Positive Psychiatry: What Is It and Why We Need It

By Erick Messias, M.D., Ph.D., M.P.H.

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A New Science of Human Strengths

Officially, two presidential addresses mark the start of this new direction and tradition. First, in 1998 when Martin Seligman, as president of the American Psychological Association, talked about a new science of human strengths”. In that address, an infrastructure for Positive Psychology was sketched with support from the John Templeton Foundation.

What is Positive Psychiatry?

Positive Psychiatry is conceived as applying positive psychology tools to help those with, or at risk for, mental disorders. It has been defined as the science and practice of psychiatry that seeks to understand and promote well-being through assessment and interventions aimed at enhancing behavioral and mental wellness. It includes enhancing positive psychosocial factors among people who have or are at risk of developing mental and physical illnesses.

The Deep Roots of Positive Psychiatry

It may be tempting to dismiss this positive movement, in psychology, psychotherapy, and psychiatry, as a new age fad or passing interest. In fact, religious texts that are foundational to several civilizations contain the seeds of positive psychological traits and ways to foster them.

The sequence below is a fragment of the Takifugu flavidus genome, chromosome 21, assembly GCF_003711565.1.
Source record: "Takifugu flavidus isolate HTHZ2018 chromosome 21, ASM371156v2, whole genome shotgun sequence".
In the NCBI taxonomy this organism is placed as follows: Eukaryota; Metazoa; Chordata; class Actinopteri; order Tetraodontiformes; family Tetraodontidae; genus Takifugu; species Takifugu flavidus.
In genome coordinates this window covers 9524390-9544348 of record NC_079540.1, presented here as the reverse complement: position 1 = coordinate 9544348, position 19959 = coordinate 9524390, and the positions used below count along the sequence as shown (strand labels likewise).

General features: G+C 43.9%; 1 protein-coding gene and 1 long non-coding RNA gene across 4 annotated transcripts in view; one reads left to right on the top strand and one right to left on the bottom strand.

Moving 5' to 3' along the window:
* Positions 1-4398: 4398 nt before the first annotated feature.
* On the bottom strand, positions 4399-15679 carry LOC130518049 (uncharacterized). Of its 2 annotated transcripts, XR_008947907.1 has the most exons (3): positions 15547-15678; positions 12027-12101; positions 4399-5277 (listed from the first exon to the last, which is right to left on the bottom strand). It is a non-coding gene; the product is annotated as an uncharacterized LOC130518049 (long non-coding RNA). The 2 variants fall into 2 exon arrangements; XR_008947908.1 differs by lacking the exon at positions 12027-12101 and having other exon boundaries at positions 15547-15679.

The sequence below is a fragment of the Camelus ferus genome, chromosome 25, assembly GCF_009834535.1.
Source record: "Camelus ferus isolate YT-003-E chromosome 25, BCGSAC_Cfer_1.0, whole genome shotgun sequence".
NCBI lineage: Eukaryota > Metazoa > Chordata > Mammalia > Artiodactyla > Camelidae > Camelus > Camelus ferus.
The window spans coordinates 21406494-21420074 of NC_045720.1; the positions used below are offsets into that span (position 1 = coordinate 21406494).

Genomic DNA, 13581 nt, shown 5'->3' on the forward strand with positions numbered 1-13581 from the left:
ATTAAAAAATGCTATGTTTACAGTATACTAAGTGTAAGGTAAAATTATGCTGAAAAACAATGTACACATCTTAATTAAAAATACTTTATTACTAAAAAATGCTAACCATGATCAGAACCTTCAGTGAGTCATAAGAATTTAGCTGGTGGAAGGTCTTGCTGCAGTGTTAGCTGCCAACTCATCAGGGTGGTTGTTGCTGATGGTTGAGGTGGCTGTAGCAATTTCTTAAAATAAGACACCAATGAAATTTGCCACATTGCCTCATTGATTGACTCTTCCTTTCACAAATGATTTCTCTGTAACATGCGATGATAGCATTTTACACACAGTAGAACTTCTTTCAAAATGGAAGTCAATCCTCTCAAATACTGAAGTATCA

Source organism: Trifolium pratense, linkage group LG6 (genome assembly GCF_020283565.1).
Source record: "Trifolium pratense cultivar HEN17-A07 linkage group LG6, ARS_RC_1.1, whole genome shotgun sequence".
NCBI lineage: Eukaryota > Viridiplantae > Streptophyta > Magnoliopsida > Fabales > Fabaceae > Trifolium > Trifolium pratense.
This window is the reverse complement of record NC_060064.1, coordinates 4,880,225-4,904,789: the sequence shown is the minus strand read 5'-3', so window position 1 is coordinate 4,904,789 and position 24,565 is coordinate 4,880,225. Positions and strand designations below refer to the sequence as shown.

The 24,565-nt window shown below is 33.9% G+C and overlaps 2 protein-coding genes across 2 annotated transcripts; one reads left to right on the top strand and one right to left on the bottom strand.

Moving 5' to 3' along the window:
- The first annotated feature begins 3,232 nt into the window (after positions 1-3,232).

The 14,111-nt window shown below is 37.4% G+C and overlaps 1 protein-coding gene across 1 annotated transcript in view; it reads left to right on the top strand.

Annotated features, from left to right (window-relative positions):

Aristotle’s Nicomachean Ethics

In the ten books composing the Nicomachean Ethics, Aristotle builds his theory of virtues around the doctrine of the mean. In it, virtues occupy the space between extremes of behavior in that courage stands between cowardice and recklessness, confidence between timidity and arrogance, generosity between miserliness and vulgarity and so on.

Why do we need Positive Psychiatry?

Clinical psychiatry has made tremendous progress over the last 150 years, from the Era of the Asylum, through the psychoanalytic heydays, to the age of Prozac. The table below contrasts it with the Positive Psychiatry perspective:

Developing Positive Interventions

Several Positive Psychology Interventions (PPI) have been developed and their application to those with mental disorders should be carefully titrated and studied. That is one of the ongoing tasks in the development and maturation of positive psychiatry. With that in mind, here is a short list of positive psychology approaches to give the reader an idea of its direction:

  • Forgiveness Interventions
  • Savoring interventions
  • Strengths interventions
  • Meaning-oriented interventions
  • Empathy-related interventions
  • Creativity interventions
  • Patience interventions
  • Courage interventions
  • Humor interventions
  • Engagement and Flow interventions
  • Mindfulness and Meditative Interventions

The Future of Positive Psychiatry

Implementing positive approaches in psychiatry is still in its infancy. Its growth will depend on psychiatrists opening our practices to use, adapt, and contribute to the field. There are many bridges to be built with our colleagues in positive psychology, positive psychotherapy, and even other fields like philosophy and executive coaching.

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